Character Escape Sequence
' \'
" \"
\ \
Alert \a
Backspace \b
Form feed \f
New Line \n
Carriage Return \r
Horizontal Tab \t
Vertical Tab \v
A unicode character specified by its number e.g. \u200 \u
A unicode character specified by its hexidecimal code e.g. \xc8 \x
null \0 (zero)

The second approach is to use ‘verbatim string’ literals. These are defined by enclosing the required string in the characters @” and “. To illustrate this, to set the variable ‘path’ to the following value:

C:\My Documents\

we could either escape the back-slash characters

string path = "C:\\My Documents\\"

or use a verbatim string thus:

string path = @"C:\MyDocuments\"

Usefully, strings written using the verbatim string syntax can span multiple lines, and whitespace is preserved. The only character that needs escaping is the double-quote character, the escape sequence for which is two double-quotes together. For instance, suppose that you want to set the variable ‘text’ to the following value:

the word "big" contains three letters.

Using the verbatim string syntax, the command would look like this:

string text = @"the word ""big"" contains three letters."

Searching For Strings

When working with strings, you often look for a substring inside another string (to parse some content or to check for valid user input or some other scenario).

The String class offers a couple of methods that can help you perform all kinds of search actions. The most common are IndexOf, LastIndexOf, StartsWith, EndsWith, and SubString.

IndexOf returns the index of the first occurrence of a character or substring within a string. If the value cannot be found, it returns -1. The same is true with LastIndexOf, except this method begins searching at the end of a string and moves to the beginning.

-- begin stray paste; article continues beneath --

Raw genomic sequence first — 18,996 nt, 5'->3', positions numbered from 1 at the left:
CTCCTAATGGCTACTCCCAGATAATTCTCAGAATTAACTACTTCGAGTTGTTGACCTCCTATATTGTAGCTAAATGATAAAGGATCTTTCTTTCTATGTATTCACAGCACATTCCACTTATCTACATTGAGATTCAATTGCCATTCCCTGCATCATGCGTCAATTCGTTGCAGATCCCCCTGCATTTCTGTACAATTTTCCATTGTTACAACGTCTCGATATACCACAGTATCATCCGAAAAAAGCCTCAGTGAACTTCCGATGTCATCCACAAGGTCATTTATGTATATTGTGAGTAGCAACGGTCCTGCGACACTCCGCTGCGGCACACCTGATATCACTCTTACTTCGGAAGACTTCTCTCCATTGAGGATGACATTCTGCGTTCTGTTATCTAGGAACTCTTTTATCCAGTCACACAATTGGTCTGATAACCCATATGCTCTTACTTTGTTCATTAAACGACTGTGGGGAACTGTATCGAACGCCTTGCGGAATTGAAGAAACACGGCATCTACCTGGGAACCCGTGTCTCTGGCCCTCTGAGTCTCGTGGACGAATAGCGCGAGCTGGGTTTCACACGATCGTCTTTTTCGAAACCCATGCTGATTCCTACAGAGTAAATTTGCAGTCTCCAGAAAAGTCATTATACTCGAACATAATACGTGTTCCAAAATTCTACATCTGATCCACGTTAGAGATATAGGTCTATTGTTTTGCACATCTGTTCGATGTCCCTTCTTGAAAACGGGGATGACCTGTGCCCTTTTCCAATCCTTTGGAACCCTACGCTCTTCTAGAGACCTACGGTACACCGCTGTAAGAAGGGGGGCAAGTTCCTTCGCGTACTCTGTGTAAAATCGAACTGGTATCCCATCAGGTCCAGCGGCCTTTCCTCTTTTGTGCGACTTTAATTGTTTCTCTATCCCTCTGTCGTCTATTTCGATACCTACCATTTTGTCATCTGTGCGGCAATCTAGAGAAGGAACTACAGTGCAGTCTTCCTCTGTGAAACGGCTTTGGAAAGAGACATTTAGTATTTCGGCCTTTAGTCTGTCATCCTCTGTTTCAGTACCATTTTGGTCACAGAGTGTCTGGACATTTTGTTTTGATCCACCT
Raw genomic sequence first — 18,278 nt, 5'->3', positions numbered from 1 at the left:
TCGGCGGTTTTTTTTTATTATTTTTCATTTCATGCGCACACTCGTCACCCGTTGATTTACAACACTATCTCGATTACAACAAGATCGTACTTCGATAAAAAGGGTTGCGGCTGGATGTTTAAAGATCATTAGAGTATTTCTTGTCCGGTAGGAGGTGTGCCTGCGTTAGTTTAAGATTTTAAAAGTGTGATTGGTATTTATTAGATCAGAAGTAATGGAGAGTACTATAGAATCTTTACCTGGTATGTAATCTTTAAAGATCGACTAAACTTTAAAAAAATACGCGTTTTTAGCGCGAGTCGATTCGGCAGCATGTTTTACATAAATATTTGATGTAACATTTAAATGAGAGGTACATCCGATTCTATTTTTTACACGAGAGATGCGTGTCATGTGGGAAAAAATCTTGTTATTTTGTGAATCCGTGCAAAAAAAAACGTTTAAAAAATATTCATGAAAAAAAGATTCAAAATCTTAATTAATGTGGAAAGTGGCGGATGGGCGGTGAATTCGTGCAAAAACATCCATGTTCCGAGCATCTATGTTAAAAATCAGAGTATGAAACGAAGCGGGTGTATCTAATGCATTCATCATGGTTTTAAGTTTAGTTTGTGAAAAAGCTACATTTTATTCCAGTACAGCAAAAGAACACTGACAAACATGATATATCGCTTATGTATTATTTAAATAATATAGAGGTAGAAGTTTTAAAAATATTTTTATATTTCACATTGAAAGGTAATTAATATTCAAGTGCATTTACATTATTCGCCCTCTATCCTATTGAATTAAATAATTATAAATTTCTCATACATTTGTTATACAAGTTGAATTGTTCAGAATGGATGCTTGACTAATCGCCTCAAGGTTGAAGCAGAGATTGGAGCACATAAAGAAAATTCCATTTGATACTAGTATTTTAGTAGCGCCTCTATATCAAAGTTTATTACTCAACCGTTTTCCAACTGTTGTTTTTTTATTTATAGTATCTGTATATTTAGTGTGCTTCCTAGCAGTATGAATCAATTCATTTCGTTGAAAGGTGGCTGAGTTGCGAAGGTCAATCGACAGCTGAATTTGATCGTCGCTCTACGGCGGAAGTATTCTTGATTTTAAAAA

string value = "My Sample Value";
int indexOfp = value.IndexOf('p'); // returns 6
int lastIndexOfm = value.LastIndexOf('m'); // returns 5

StartsWith and EndsWith see whether a string starts or ends with a certain value, respectively. It returns true or false depending on the result.

string value = "< mycustominput >";
Console.WriteLine(value.StartsWith("<"));
Console.WriteLine(value.EndsWith(">"));

Substring can be used to retrieve a partial string from another string. You can pass a start and a length to Substring. If necessary, you can calculate these indexes by using IndexOf or LastIndexOf.

string value = "My Sample Value";
string subString = value.Substring(3, 6); // Returns 'Sample'

Use the Replace method to replace all occurrences of a specified substring with a new string. Like the Substring method, Replace actually returns a new string and does not modify the original string.

string[] names = { "Mr. Henry Hunt", "Ms. Sara Samuels",
                    "Abraham Adams", "Ms. Nicole Norris" };
foreach (string name in names)
{
    Console.WriteLine(name.Replace("Mr. ", String.Empty)
        .Replace("Ms. ", String.Empty));
}

/*
Output:
Henry Hunt
Sara Samuels
Abraham Adams
Nicole Norris
*/

That’s all for now. Thanks for reading the post. Please let me know if there is any mistake or any modification needed in the comment below. Thanks in advance!